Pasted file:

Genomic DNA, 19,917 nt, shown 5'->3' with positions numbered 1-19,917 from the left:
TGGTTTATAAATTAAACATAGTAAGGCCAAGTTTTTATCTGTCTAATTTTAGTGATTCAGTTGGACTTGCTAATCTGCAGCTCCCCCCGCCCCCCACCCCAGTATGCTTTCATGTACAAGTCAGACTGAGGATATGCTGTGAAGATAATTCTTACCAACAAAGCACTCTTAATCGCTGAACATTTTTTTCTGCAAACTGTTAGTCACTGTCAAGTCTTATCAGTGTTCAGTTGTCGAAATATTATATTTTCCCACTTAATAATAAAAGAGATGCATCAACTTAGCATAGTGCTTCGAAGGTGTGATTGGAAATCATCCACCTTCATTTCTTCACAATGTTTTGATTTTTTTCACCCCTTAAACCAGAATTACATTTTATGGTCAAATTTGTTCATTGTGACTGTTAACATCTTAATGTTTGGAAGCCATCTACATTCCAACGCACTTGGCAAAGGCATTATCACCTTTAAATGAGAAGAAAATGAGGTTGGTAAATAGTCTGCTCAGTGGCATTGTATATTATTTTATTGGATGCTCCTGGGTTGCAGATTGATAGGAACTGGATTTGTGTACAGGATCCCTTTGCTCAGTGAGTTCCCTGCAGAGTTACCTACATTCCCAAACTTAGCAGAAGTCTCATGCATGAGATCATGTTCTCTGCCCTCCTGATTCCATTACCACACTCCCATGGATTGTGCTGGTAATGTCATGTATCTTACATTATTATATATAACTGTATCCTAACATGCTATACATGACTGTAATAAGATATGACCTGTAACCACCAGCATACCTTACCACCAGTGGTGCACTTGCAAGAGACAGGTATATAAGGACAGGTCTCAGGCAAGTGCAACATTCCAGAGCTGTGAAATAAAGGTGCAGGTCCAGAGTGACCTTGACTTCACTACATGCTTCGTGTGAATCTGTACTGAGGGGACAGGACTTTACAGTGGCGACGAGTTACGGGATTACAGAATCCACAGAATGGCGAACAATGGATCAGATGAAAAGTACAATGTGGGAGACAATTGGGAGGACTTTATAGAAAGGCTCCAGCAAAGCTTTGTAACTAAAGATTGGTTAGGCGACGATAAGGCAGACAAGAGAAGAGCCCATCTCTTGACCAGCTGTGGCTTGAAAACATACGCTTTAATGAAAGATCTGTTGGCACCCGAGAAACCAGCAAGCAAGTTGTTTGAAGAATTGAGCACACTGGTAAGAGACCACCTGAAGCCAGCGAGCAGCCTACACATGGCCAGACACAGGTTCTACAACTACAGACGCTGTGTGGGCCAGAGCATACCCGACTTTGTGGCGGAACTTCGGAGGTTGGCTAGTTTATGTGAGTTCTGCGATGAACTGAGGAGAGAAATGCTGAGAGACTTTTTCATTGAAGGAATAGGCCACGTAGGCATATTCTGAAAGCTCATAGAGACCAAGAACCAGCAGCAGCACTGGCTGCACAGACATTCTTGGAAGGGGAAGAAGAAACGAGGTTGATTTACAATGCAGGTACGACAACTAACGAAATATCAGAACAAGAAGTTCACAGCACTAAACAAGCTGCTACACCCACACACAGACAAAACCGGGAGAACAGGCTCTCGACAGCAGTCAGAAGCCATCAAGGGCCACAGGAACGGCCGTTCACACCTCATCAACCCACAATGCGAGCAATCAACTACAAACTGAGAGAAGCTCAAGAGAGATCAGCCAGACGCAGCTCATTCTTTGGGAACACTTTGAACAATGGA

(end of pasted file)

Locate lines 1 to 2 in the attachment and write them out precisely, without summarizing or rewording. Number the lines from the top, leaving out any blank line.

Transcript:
Genomic DNA, 19,917 nt, shown 5'->3' with positions numbered 1-19,917 from the left:
TGGTTTATAAATTAAACATAGTAAGGCCAAGTTTTTATCTGTCTAATTTTAGTGATTCAGTTGGACTTGCTAATCTGCAGCTCCCCCCGCCCCCCACCCCAGTATGCTTTCATGTACAAGTCAGACTGAGGATATGCTGTGAAGATAATTCTTACCAACAAAGCACTCTTAATCGCTGAACATTTTTTTCTGCAAACTGTTAGTCACTGTCAAGTCTTATCAGTGTTCAGTTGTCGAAATATTATATTTTCCCACTTAATAATAAAAGAGATGCATCAACTTAGCATAGTGCTTCGAAGGTGTGATTGGAAATCATCCACCTTCATTTCTTCACAATGTTTTGATTTTTTTCACCCCTTAAACCAGAATTACATTTTATGGTCAAATTTGTTCATTGTGACTGTTAACATCTTAATGTTTGGAAGCCATCTACATTCCAACGCACTTGGCAAAGGCATTATCACCTTTAAATGAGAAGAAAATGAGGTTGGTAAATAGTCTGCTCAGTGGCATTGTATATTATTTTATTGGATGCTCCTGGGTTGCAGATTGATAGGAACTGGATTTGTGTACAGGATCCCTTTGCTCAGTGAGTTCCCTGCAGAGTTACCTACATTCCCAAACTTAGCAGAAGTCTCATGCATGAGATCATGTTCTCTGCCCTCCTGATTCCATTACCACACTCCCATGGATTGTGCTGGTAATGTCATGTATCTTACATTATTATATATAACTGTATCCTAACATGCTATACATGACTGTAATAAGATATGACCTGTAACCACCAGCATACCTTACCACCAGTGGTGCACTTGCAAGAGACAGGTATATAAGGACAGGTCTCAGGCAAGTGCAACATTCCAGAGCTGTGAAATAAAGGTGCAGGTCCAGAGTGACCTTGACTTCACTACATGCTTCGTGTGAATCTGTACTGAGGGGACAGGACTTTACAGTGGCGACGAGTTACGGGATTACAGAATCCACAGAATGGCGAACAATGGATCAGATGAAAAGTACAATGTGGGAGACAATTGGGAGGACTTTATAGAAAGGCTCCAGCAAAGCTTTGTAACTAAAGATTGGTTAGGCGACGATAAGGCAGACAAGAGAAGAGCCCATCTCTTGACCAGCTGTGGCTTGAAAACATACGCTTTAATGAAAGATCTGTTGGCACCCGAGAAACCAGCAAGCAAGTTGTTTGAAGAATTGAGCACACTGGTAAGAGACCACCTGAAGCCAGCGAGCAGCCTACACATGGCCAGACACAGGTTCTACAACTACAGACGCTGTGTGGGCCAGAGCATACCCGACTTTGTGGCGGAACTTCGGAGGTTGGCTAGTTTATGTGAGTTCTGCGATGAACTGAGGAGAGAAATGCTGAGAGACTTTTTCATTGAAGGAATAGGCCACGTAGGCATATTCTGAAAGCTCATAGAGACCAAGAACCAGCAGCAGCACTGGCTGCACAGACATTCTTGGAAGGGGAAGAAGAAACGAGGTTGATTTACAATGCAGGTACGACAACTAACGAAATATCAGAACAAGAAGTTCACAGCACTAAACAAGCTGCTACACCCACACACAGACAAAACCGGGAGAACAGGCTCTCGACAGCAGTCAGAAGCCATCAAGGGCCACAGGAACGGCCGTTCACACCTCATCAACCCACAATGCGAGCAATCAACTACAAACTGAGAGAAGCTCAAGAGAGATCAGCCAGACGCAGCTCATTCTTTGGGAACACTTTGAACAATGGA